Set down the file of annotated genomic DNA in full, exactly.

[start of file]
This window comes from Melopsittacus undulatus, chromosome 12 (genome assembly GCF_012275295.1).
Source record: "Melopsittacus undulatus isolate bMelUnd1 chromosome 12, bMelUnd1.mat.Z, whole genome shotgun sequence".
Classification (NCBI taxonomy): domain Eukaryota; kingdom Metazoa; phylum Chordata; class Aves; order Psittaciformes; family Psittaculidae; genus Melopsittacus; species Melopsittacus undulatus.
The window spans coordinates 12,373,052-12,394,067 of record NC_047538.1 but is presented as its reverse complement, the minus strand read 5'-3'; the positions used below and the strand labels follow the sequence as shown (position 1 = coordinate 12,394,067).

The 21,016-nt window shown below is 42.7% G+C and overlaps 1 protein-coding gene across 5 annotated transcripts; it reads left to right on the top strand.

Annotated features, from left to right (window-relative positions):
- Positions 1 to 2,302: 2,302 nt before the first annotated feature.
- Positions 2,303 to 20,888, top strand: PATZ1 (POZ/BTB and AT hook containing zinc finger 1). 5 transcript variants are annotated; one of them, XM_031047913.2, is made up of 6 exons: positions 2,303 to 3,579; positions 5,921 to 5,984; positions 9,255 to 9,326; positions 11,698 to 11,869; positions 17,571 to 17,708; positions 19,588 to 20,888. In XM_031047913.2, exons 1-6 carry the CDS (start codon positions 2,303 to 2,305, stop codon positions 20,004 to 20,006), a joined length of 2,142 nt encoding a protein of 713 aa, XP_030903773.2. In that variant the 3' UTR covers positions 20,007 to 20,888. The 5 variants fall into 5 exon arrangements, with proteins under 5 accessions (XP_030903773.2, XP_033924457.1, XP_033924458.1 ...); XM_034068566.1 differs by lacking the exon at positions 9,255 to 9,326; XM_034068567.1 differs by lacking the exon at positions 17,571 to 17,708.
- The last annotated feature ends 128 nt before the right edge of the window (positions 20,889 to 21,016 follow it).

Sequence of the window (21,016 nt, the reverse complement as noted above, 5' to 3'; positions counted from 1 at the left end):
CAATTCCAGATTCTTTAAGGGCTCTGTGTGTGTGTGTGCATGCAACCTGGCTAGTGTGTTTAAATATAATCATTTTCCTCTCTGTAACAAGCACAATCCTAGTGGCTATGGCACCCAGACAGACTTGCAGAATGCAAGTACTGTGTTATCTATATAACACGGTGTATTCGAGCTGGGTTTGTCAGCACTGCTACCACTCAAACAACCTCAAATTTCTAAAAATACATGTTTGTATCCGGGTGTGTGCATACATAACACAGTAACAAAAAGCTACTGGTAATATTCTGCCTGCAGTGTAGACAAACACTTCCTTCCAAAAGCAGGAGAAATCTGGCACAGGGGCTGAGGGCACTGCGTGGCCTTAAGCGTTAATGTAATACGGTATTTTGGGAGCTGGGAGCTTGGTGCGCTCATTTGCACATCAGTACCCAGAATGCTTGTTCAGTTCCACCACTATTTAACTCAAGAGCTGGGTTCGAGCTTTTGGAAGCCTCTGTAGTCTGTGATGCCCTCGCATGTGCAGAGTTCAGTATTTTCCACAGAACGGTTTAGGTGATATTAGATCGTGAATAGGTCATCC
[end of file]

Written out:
This window comes from Melopsittacus undulatus, chromosome 12 (genome assembly GCF_012275295.1).
Source record: "Melopsittacus undulatus isolate bMelUnd1 chromosome 12, bMelUnd1.mat.Z, whole genome shotgun sequence".
Classification (NCBI taxonomy): domain Eukaryota; kingdom Metazoa; phylum Chordata; class Aves; order Psittaciformes; family Psittaculidae; genus Melopsittacus; species Melopsittacus undulatus.
The window spans coordinates 12,373,052-12,394,067 of record NC_047538.1 but is presented as its reverse complement, the minus strand read 5'-3'; the positions used below and the strand labels follow the sequence as shown (position 1 = coordinate 12,394,067).

The 21,016-nt window shown below is 42.7% G+C and overlaps 1 protein-coding gene across 5 annotated transcripts; it reads left to right on the top strand.

Annotated features, from left to right (window-relative positions):
- Positions 1 to 2,302: 2,302 nt before the first annotated feature.
- Positions 2,303 to 20,888, top strand: PATZ1 (POZ/BTB and AT hook containing zinc finger 1). 5 transcript variants are annotated; one of them, XM_031047913.2, is made up of 6 exons: positions 2,303 to 3,579; positions 5,921 to 5,984; positions 9,255 to 9,326; positions 11,698 to 11,869; positions 17,571 to 17,708; positions 19,588 to 20,888. In XM_031047913.2, exons 1-6 carry the CDS (start codon positions 2,303 to 2,305, stop codon positions 20,004 to 20,006), a joined length of 2,142 nt encoding a protein of 713 aa, XP_030903773.2. In that variant the 3' UTR covers positions 20,007 to 20,888. The 5 variants fall into 5 exon arrangements, with proteins under 5 accessions (XP_030903773.2, XP_033924457.1, XP_033924458.1 ...); XM_034068566.1 differs by lacking the exon at positions 9,255 to 9,326; XM_034068567.1 differs by lacking the exon at positions 17,571 to 17,708.
- The last annotated feature ends 128 nt before the right edge of the window (positions 20,889 to 21,016 follow it).

Sequence of the window (21,016 nt, the reverse complement as noted above, 5' to 3'; positions counted from 1 at the left end):
CAATTCCAGATTCTTTAAGGGCTCTGTGTGTGTGTGTGCATGCAACCTGGCTAGTGTGTTTAAATATAATCATTTTCCTCTCTGTAACAAGCACAATCCTAGTGGCTATGGCACCCAGACAGACTTGCAGAATGCAAGTACTGTGTTATCTATATAACACGGTGTATTCGAGCTGGGTTTGTCAGCACTGCTACCACTCAAACAACCTCAAATTTCTAAAAATACATGTTTGTATCCGGGTGTGTGCATACATAACACAGTAACAAAAAGCTACTGGTAATATTCTGCCTGCAGTGTAGACAAACACTTCCTTCCAAAAGCAGGAGAAATCTGGCACAGGGGCTGAGGGCACTGCGTGGCCTTAAGCGTTAATGTAATACGGTATTTTGGGAGCTGGGAGCTTGGTGCGCTCATTTGCACATCAGTACCCAGAATGCTTGTTCAGTTCCACCACTATTTAACTCAAGAGCTGGGTTCGAGCTTTTGGAAGCCTCTGTAGTCTGTGATGCCCTCGCATGTGCAGAGTTCAGTATTTTCCACAGAACGGTTTAGGTGATATTAGATCGTGAATAGGTCATCC